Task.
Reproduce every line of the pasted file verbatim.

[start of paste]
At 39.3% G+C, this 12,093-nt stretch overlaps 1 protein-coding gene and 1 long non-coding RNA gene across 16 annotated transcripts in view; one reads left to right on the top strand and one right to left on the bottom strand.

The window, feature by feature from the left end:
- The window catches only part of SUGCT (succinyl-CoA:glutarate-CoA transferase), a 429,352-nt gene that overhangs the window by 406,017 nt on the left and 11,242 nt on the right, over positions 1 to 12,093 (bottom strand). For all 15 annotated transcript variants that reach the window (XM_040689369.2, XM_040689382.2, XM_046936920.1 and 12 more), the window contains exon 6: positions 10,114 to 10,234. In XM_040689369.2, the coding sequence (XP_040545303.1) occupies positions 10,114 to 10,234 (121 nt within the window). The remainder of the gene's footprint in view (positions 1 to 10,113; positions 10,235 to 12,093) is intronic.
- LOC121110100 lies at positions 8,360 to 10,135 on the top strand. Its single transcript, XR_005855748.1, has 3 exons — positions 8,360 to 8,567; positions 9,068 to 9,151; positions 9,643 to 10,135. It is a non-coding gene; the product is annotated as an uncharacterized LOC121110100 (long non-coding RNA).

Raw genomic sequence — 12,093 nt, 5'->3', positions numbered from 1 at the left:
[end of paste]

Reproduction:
At 39.3% G+C, this 12,093-nt stretch overlaps 1 protein-coding gene and 1 long non-coding RNA gene across 16 annotated transcripts in view; one reads left to right on the top strand and one right to left on the bottom strand.

The window, feature by feature from the left end:
- The window catches only part of SUGCT (succinyl-CoA:glutarate-CoA transferase), a 429,352-nt gene that overhangs the window by 406,017 nt on the left and 11,242 nt on the right, over positions 1 to 12,093 (bottom strand). For all 15 annotated transcript variants that reach the window (XM_040689369.2, XM_040689382.2, XM_046936920.1 and 12 more), the window contains exon 6: positions 10,114 to 10,234. In XM_040689369.2, the coding sequence (XP_040545303.1) occupies positions 10,114 to 10,234 (121 nt within the window). The remainder of the gene's footprint in view (positions 1 to 10,113; positions 10,235 to 12,093) is intronic.
- LOC121110100 lies at positions 8,360 to 10,135 on the top strand. Its single transcript, XR_005855748.1, has 3 exons — positions 8,360 to 8,567; positions 9,068 to 9,151; positions 9,643 to 10,135. It is a non-coding gene; the product is annotated as an uncharacterized LOC121110100 (long non-coding RNA).

Raw genomic sequence — 12,093 nt, 5'->3', positions numbered from 1 at the left: